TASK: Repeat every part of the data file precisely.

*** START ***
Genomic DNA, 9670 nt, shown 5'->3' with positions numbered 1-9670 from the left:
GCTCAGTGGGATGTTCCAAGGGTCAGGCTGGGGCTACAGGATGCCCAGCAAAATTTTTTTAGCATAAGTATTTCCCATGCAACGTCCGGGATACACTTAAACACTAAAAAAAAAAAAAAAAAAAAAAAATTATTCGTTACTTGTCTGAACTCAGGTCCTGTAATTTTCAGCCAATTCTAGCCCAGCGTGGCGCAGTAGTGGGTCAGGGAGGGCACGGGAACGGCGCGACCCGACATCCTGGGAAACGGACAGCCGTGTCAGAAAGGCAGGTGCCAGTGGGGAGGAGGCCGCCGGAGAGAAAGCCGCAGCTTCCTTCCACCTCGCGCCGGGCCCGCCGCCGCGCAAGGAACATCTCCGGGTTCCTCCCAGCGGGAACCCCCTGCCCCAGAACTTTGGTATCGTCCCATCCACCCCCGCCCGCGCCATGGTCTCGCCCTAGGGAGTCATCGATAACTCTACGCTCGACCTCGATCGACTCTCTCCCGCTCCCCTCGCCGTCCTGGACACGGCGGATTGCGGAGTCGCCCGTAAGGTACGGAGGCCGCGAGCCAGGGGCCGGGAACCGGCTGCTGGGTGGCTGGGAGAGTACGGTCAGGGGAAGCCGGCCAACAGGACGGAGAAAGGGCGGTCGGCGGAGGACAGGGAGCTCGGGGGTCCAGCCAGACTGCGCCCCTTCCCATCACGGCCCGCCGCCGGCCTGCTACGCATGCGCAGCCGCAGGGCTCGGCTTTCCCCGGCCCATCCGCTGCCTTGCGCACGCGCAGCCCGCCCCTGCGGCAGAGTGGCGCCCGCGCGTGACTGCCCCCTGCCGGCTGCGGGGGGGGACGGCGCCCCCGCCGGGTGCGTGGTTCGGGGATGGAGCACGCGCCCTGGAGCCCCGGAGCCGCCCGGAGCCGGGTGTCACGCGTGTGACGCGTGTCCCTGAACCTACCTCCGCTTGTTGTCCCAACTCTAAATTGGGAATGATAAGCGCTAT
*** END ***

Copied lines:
Genomic DNA, 9670 nt, shown 5'->3' with positions numbered 1-9670 from the left:
GCTCAGTGGGATGTTCCAAGGGTCAGGCTGGGGCTACAGGATGCCCAGCAAAATTTTTTTAGCATAAGTATTTCCCATGCAACGTCCGGGATACACTTAAACACTAAAAAAAAAAAAAAAAAAAAAAAATTATTCGTTACTTGTCTGAACTCAGGTCCTGTAATTTTCAGCCAATTCTAGCCCAGCGTGGCGCAGTAGTGGGTCAGGGAGGGCACGGGAACGGCGCGACCCGACATCCTGGGAAACGGACAGCCGTGTCAGAAAGGCAGGTGCCAGTGGGGAGGAGGCCGCCGGAGAGAAAGCCGCAGCTTCCTTCCACCTCGCGCCGGGCCCGCCGCCGCGCAAGGAACATCTCCGGGTTCCTCCCAGCGGGAACCCCCTGCCCCAGAACTTTGGTATCGTCCCATCCACCCCCGCCCGCGCCATGGTCTCGCCCTAGGGAGTCATCGATAACTCTACGCTCGACCTCGATCGACTCTCTCCCGCTCCCCTCGCCGTCCTGGACACGGCGGATTGCGGAGTCGCCCGTAAGGTACGGAGGCCGCGAGCCAGGGGCCGGGAACCGGCTGCTGGGTGGCTGGGAGAGTACGGTCAGGGGAAGCCGGCCAACAGGACGGAGAAAGGGCGGTCGGCGGAGGACAGGGAGCTCGGGGGTCCAGCCAGACTGCGCCCCTTCCCATCACGGCCCGCCGCCGGCCTGCTACGCATGCGCAGCCGCAGGGCTCGGCTTTCCCCGGCCCATCCGCTGCCTTGCGCACGCGCAGCCCGCCCCTGCGGCAGAGTGGCGCCCGCGCGTGACTGCCCCCTGCCGGCTGCGGGGGGGGACGGCGCCCCCGCCGGGTGCGTGGTTCGGGGATGGAGCACGCGCCCTGGAGCCCCGGAGCCGCCCGGAGCCGGGTGTCACGCGTGTGACGCGTGTCCCTGAACCTACCTCCGCTTGTTGTCCCAACTCTAAATTGGGAATGATAAGCGCTAT